Improvement as a Part of Disaster Recovery Planning... and Vice Versa
- Published on Monday, 29 October 2007 00:50
The relationship between Business Disruption Planning and Productivity Improvement Programs will be outlined with examples provided.
Last March at the Disaster Recovery Symposium, I met many people who were interested in our work in the area of labor intensive Business Disruption Planning.
One particularly interesting conversation focused on the need for this activity and the difficulty in getting resources to do the work.
Even more interesting, this company had a very active industrial engineering department that was charged with work flow analysis and productivity improvement programs.
Imagine their surprise when I told them that fifty percent of the components of a very practical Business Disruption Plan probably existed in the industrial engineering department files and that a complete plan for a user department could be assembled in approximately five weeks.
Many speakers on the subject of Total Contingency Planning allude to the basic method and procedure improvements that occur when the disaster recovery planning process is conducted properly.
The remainder of this article will demonstrate the relationship of Business Disruption Planning to Productivity Improvement Programs based on work flow analysis and work simplification.
The following hypotheses are stated here so that the rest of the article can be devoted to exploring the facts to show the relationship.
- When a Productivity Improvement Program using sound work flow analysis techniques is carried out, a Business Disruption Plan can result as a natural by-product.
- When a Business Disruption Plan for the user is developed and documented properly, a Productivity Improvement Product can be a by-product.
I will examine the two more common tools that both processes use.
One is the Work Distribution Chart, and the other is the Conceptual Flow Chart.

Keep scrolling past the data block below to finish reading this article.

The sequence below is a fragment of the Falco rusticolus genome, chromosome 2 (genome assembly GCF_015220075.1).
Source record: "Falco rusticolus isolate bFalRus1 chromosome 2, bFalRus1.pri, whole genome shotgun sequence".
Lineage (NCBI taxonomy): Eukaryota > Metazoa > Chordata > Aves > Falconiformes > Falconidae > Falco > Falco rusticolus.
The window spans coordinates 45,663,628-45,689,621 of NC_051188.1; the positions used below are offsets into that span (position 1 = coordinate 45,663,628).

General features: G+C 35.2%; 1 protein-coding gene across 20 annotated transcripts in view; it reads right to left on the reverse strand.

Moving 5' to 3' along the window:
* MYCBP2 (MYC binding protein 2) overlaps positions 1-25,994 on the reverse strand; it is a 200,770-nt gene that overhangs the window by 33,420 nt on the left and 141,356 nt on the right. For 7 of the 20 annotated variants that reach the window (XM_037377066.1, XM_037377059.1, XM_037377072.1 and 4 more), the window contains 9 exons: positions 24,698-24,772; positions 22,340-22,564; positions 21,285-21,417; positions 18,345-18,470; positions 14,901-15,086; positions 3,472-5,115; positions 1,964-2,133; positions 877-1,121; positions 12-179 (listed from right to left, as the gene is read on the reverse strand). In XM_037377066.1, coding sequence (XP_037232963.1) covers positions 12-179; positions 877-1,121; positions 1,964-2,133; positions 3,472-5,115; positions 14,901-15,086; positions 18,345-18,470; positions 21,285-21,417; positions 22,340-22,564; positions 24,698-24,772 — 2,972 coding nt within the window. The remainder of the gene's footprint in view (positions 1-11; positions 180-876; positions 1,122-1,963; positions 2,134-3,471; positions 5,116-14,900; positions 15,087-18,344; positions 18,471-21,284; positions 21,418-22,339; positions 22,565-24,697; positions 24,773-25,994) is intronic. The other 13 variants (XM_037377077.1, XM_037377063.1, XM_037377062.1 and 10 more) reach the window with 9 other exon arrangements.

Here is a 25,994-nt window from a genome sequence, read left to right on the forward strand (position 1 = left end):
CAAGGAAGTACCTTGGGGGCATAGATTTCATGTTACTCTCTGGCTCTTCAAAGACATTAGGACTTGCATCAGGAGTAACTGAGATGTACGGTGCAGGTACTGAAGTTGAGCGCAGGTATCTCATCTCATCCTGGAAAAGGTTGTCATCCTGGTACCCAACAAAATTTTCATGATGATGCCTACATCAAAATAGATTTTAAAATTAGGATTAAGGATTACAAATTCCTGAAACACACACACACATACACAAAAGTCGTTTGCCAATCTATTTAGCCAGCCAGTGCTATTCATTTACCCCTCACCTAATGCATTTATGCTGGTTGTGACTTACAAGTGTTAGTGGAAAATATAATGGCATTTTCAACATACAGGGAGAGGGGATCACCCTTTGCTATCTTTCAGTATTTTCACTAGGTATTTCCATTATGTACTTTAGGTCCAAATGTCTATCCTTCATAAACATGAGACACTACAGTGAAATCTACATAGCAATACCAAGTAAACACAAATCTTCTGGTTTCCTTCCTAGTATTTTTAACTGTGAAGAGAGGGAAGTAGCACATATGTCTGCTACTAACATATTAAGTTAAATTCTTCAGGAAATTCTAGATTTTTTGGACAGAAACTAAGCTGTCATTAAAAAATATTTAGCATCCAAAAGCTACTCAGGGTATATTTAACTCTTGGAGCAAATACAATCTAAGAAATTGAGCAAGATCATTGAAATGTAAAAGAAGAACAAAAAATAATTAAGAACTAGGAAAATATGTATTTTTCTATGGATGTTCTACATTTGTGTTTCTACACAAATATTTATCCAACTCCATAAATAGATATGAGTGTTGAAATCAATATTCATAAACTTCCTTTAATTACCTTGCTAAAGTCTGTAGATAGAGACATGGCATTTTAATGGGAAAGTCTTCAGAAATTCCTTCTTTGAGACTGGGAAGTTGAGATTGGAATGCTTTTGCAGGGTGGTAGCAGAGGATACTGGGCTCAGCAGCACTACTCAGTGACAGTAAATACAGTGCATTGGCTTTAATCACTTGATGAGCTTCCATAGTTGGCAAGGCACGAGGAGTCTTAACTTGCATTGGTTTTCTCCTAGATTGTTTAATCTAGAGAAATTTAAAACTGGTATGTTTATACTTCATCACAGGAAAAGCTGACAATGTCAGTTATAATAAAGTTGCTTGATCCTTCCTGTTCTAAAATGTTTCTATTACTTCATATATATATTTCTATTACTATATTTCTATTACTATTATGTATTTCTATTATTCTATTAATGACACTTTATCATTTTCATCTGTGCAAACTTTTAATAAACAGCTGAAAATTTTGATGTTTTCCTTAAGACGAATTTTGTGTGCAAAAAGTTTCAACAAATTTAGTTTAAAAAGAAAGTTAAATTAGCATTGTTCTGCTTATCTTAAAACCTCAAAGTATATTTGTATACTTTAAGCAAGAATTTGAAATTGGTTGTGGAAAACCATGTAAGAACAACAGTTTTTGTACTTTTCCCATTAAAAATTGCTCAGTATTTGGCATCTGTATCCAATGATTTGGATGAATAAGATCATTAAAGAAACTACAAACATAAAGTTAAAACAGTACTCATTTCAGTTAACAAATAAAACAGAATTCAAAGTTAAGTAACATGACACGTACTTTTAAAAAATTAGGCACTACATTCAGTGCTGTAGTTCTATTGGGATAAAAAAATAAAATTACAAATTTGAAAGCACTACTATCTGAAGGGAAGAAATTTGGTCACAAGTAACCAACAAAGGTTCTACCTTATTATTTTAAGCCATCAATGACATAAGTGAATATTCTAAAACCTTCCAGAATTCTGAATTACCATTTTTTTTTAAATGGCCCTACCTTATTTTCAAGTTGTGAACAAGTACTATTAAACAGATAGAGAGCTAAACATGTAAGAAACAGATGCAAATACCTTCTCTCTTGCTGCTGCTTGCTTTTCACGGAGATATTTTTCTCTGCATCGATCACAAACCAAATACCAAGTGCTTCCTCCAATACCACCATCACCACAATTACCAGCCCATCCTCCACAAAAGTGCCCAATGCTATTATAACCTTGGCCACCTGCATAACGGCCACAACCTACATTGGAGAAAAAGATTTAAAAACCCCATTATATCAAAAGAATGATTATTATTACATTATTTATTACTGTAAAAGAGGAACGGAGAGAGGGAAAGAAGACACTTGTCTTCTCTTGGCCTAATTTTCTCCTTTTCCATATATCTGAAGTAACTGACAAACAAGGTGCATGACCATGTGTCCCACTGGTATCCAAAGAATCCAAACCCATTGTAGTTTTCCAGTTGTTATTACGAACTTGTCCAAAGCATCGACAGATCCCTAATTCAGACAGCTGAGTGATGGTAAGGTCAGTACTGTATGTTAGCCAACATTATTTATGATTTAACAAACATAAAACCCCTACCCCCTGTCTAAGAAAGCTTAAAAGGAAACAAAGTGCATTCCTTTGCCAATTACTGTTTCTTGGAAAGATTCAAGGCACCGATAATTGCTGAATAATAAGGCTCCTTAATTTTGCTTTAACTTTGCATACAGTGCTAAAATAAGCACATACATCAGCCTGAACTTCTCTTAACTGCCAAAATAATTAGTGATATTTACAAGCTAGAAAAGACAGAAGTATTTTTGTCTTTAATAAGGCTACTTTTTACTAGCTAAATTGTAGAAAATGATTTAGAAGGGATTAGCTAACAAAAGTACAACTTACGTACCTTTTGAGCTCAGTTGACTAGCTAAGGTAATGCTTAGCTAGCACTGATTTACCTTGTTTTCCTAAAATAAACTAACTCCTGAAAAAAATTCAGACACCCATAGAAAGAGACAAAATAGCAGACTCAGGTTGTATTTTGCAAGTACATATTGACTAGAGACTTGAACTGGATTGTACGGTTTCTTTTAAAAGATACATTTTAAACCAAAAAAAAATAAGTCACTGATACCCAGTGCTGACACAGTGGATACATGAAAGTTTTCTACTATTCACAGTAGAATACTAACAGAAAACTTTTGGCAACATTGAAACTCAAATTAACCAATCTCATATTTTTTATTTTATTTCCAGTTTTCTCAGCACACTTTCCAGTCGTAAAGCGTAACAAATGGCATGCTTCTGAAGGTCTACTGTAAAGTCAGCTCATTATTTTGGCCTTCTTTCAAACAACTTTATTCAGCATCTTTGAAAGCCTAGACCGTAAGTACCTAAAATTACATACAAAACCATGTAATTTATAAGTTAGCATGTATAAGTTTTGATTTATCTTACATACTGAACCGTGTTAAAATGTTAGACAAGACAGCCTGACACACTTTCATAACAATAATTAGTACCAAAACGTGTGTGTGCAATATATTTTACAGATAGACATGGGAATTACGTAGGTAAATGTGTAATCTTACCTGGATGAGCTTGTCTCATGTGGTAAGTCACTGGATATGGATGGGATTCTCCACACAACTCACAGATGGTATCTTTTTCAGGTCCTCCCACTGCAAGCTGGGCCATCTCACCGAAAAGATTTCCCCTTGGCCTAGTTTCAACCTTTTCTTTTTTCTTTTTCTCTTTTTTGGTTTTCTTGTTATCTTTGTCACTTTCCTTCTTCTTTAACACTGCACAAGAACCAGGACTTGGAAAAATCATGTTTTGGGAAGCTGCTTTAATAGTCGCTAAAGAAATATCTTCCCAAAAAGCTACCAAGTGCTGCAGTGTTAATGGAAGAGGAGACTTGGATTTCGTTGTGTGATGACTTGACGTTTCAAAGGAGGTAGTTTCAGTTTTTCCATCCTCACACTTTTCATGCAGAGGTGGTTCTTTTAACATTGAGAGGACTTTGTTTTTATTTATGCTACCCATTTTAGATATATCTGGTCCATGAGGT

The following definitions are used in a Productivity Improvement Program.
WORK DISTRIBUTION CHART
A basic tool for identifying work content is the work distribution chart illustrated in Figure (1).
This chart is used to determine and record the approximate time spent on the processes handled by an organizational unit.
By highlighting the relative importance of each process, it shows which processes require the greatest resources.
These would have the highest potential payback if improvement could be made. This is where time would be spent on detailed analysis.
Usually it develops that 50% of the processes account for 90% of the effort. The chart may in itself be productive in identifying improvements.
CONCEPTUAL FLOW CHART
The conceptual flow chart identifies the major operations within a process, indicated by the sequence in which they take place.
It also denotes the work positions involved. The conceptual flow chart is illustrated in Figure (2). The operations to be charted are those highlighted by the work distribution chart as being relatively important. When the chart is complete, look for the following opportunities:
- Bottlenecks or excessive delays
- Excessive complexity
- Duplication or redundancy
In the Business Disruption Planning process, the work distribution chart serves several purposes.